BPCPABusiness Practices and Consumer Protection Authority (Canada)
BPCPABusiness Practices and Consumer Protection Act (Canada)
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It found that the trial court erred in denying the stay based on the preference for a class proceeding, (57) and went on to consider Seidel's argument that section 172(1) of the BPCPA afforded her the right to pursue her claim in a court of law.
(60) However, the majority breaks slightly from Dell and Rogers by incorporating legislative intent, as opposed to explicit and strict legislative language, into their analysis of "legislative intervention." (61) Focusing on section 172(1) of the BPCPA, the majority finds that, "[a]s to statutory purpose, the BPCPA is all about consumer protection....
Interpreting the BPCPA, the dissent disagreed that the act "manifests explicit legislative intent to foreclose the use of arbitration as a vehicle for the resolution of disputes." (69) It framed the case in terms of "whether access to justice means--and requires--access to a judge," (70) and found that "[a]ccess to justice in Canada no longer means access just to the public court system." (71) In sum, the dissent concluded that "[g]iven the current structure of consumer protection legislation in British Columbia, submitting a consumer's dispute with their mobile phone service provider to arbitration is entirely consistent with the important public purposes of protecting consumers, vindicating their rights and promoting access to justice." (72)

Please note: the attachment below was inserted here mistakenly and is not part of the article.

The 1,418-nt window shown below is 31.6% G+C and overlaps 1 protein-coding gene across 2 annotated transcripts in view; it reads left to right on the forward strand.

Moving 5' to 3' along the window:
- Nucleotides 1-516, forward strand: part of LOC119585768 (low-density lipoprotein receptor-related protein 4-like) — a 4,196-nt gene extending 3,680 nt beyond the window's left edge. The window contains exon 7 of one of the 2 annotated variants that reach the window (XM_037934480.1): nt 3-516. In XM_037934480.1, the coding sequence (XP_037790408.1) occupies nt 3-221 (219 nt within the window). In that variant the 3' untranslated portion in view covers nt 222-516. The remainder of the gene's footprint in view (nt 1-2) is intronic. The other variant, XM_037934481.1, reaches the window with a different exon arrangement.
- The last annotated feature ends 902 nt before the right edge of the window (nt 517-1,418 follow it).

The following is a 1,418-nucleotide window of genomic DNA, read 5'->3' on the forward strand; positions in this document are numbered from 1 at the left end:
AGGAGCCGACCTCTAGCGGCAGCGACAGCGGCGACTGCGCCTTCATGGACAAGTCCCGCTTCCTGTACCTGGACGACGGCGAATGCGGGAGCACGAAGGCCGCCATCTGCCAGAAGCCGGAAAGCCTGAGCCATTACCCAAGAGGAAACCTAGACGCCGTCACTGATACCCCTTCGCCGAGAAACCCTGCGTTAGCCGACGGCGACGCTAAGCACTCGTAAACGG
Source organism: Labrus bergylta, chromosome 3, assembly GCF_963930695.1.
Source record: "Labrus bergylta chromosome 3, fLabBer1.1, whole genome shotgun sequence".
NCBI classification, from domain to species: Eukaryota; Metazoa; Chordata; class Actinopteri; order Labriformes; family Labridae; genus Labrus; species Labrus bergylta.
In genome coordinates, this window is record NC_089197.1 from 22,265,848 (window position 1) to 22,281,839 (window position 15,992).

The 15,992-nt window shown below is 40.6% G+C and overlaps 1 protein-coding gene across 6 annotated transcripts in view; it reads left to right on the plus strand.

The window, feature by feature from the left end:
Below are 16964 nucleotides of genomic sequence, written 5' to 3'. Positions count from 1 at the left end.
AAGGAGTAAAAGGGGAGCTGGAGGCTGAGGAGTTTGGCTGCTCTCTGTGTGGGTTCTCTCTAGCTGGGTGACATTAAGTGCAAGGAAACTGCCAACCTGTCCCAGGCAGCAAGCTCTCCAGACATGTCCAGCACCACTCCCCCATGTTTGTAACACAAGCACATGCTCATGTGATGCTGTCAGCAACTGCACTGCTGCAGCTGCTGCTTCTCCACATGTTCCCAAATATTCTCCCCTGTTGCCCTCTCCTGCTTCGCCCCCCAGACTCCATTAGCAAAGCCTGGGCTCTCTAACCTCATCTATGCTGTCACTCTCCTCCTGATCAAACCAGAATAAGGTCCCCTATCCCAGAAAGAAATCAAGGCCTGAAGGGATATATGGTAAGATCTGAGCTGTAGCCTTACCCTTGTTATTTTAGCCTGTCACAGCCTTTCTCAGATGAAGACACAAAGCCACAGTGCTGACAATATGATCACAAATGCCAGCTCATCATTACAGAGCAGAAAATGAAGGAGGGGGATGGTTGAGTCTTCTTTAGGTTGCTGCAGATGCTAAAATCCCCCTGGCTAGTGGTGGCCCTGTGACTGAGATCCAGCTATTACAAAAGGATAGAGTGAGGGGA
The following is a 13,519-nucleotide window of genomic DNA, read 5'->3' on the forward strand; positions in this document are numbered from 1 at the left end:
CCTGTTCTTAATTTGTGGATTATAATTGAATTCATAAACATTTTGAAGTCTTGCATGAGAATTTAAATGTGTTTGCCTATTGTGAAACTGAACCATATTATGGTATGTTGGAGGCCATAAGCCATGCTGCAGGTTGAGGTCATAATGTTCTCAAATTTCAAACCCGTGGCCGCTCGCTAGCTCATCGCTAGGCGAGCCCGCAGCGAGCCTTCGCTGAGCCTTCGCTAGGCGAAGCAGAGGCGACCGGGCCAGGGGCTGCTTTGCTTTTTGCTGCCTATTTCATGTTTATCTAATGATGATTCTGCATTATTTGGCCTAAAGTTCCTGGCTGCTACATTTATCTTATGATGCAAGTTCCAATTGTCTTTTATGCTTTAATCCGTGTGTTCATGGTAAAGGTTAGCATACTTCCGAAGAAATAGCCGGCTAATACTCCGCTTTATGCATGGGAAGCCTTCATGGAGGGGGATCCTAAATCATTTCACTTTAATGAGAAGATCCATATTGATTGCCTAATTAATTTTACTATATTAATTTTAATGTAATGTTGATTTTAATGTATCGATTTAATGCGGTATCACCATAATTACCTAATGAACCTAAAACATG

The BPCPA, which was found to void the mandatory arbitration clause in Seidel, is exemplary in this regard.
(a) a supply of goods or services or real property by a supplier to a consumer for purposes that are primarily personal, family or household, or (b) a solicitation, offer, advertisement or promotion by a supplier with respect to a transaction referred to in paragraph (c), and, except in Parts 4 and 5, includes a solicitation of a consumer by a supplier for a contribution of money or other property by the consumer; (92) An ordinary reading of this excerpt would seem to indicate that exchange of payment is not a prerequisite for coverage under the BPCPA. It falls to the courts to interpret statutes like the BPCPA in order to determine whether they apply to a given transaction or agreement in which no payment was made.